My Bed Unexpectedly Devoured Me

Apologies for my absence. Four weeks ago, my bed unexpectedly devoured me.

I had just made a potent chess move against the Bishop—accidentally, I admit, but one that silenced the Ouija planchette enough for me to sleep—and I slumped into bed still wearing my necktie.

My-Bed-Unexpectedly-Devoured-Me2Swirling tiredness engulfed me after weeks of thwarted effort. I had failed to locate the indescribable cat. I had repeatedly attempted meaningful contact with June, the ghost who shares my bedroom, while fearing she’d withdrawn from my mercurial emotions.

I had hurled my heart and hopes directly at the void, hoping they would flower out and pollinate the gloom. But there is a certain depth of neediness—a spiral in a spiral—that negates whatever goodness it inexorably funnels.

Loneliness. Depression. Self-doubt and desperation. How I pined for the remedy and fantasy of sleep!

I remember a soothing dizziness, a bottomless and widening and endless relaxation. My mattress softly opened in a vulviform embrace…

Read the full story at EquinoxSociety.com

So You Want My Job: Novelist

lumberjack
And lo, the mighty pine fell.

THE ART OF MANLINESS once interviewed me about being a novelist. Lumberjacks fear me.

[As a child] I’d make “movies” by taking sequential photos of my action figures, or by drawing a cartoon, slideshow-style, on a big roll of paper I could pull through a fake TV made of a box with two slits cut in the side. So the storytelling impulse was there, even if I wasn’t yet writing.

READ THE FULL ARTICLE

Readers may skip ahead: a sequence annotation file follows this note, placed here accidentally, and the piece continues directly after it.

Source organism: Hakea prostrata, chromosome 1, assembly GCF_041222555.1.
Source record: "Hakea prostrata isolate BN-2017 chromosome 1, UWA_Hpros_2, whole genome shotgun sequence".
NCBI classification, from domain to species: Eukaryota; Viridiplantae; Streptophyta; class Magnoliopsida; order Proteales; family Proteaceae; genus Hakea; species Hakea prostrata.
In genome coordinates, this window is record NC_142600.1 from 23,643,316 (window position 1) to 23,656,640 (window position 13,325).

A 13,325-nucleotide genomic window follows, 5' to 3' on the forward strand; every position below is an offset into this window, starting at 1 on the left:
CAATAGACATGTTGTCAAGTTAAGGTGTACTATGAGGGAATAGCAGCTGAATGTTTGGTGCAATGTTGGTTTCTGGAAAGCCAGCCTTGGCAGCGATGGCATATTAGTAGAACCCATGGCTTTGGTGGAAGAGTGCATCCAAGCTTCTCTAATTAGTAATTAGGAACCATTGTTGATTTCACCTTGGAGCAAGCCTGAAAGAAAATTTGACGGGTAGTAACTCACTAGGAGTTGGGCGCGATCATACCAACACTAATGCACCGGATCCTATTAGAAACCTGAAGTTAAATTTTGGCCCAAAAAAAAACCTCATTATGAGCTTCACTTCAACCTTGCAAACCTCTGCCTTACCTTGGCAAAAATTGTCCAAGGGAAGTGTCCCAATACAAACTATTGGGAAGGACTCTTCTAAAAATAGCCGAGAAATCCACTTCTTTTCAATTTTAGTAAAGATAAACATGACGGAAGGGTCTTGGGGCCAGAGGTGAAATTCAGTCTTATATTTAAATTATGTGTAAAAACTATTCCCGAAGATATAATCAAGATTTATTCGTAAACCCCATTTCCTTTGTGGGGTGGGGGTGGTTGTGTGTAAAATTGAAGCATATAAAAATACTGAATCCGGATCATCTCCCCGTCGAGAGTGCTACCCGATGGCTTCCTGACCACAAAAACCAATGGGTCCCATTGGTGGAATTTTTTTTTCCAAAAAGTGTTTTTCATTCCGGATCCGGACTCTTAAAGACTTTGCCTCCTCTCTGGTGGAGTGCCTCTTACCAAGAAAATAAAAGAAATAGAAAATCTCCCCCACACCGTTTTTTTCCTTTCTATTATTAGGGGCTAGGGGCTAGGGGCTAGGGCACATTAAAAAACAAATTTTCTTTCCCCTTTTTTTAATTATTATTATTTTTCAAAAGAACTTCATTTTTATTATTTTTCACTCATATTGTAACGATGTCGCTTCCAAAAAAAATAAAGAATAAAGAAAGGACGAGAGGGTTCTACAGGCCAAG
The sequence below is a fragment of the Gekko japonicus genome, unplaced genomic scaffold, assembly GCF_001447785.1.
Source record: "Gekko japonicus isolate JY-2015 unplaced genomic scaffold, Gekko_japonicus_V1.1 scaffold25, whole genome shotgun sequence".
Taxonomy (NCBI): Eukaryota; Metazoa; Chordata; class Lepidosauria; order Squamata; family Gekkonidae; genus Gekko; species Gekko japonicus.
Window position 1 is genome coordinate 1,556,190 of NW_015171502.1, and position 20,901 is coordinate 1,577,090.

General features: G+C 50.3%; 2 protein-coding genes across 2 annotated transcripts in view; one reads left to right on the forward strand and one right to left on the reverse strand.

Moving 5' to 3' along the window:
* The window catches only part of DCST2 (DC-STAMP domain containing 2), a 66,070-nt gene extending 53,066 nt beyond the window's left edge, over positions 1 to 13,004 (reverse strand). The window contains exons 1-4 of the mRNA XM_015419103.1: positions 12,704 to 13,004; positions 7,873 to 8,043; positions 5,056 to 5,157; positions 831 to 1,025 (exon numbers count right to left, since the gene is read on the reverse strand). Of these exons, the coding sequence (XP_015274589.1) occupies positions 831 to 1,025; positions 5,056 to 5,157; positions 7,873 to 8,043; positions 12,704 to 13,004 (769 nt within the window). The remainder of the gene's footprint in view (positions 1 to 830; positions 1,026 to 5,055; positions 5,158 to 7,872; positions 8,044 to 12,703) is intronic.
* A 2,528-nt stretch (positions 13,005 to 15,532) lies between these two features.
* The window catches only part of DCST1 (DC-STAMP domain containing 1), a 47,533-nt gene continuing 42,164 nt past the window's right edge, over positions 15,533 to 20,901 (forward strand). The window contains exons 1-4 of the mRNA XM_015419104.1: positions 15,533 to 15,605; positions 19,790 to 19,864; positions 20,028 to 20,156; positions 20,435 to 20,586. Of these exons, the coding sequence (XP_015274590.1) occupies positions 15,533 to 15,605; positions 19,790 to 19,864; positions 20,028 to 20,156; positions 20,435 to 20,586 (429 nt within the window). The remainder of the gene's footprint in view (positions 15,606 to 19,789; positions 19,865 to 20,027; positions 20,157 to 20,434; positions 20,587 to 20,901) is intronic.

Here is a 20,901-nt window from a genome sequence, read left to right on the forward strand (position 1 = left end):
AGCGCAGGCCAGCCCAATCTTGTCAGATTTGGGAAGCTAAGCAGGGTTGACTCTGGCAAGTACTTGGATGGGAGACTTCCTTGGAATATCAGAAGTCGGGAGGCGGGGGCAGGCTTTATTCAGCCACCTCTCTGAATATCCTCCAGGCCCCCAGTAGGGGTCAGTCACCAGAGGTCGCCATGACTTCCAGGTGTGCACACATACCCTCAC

#GetPublished101

Bell Weather

BELL WEATHER is officially the title of my next novel, which will be published by Holt in Summer 2015.

Here’s a description:

A young woman floats down a river in colonial Floria, a strange and vivid country in a reimagined 18th Century. Her name is Molly Bell, and her origin is unknown when she is saved from the water by Tom Orange, a surly local hero running a tavern plagued with trouble.

Molly — full of life and naturally calamitous — is powerfully drawn to Tom, who keeps her close but keeps his distance. As Molly makes her way in the isolated town of Root, fragments of her past come to light against her will. A desperate voyage overseas with threatening storms and shipmates. A genius brother, grim but loving, now mysteriously absent. Echoes of a tragedy she hasn’t fully escaped.

As perils intertwine and secrets are revealed, danger menaces the tavern Molly and Tom call home: supernatural weather, forest thieves who steal people’s limbs, and a growing number of enemies who will force them to decide between surviving on their own or risking everything together.

Follow me here at the blog or on Twitter (@Giganticide) for future updates.

New Book Deal

I’m thrilled to announce that my second novel will be published by Holt in 2015.

Excellent agent and all-around swell guy, Richard Pine at InkWell, handled the deal last month. I’m looking forward to working with my new editor Michael Signorelli in the coming weeks of edits. The novel’s title might change along the way, so I won’t bother mentioning it now, but here’s the current description:

A young woman floats down a river in colonial Floria, a strange and vivid country in a reimagined 18th Century. Her name is Molly Bell, and her origin is unknown when she is saved from the water by Tom Orange, a surly local hero running a tavern plagued with trouble.

Molly — full of life and naturally calamitous — is powerfully drawn to Tom, who keeps her close but keeps his distance. As Molly makes her way in the isolated town of Root, fragments of her past come to light against her will. A desperate voyage overseas with threatening storms and shipmates. A genius brother, grim but loving, now mysteriously absent. Echoes of a tragedy she hasn’t fully escaped.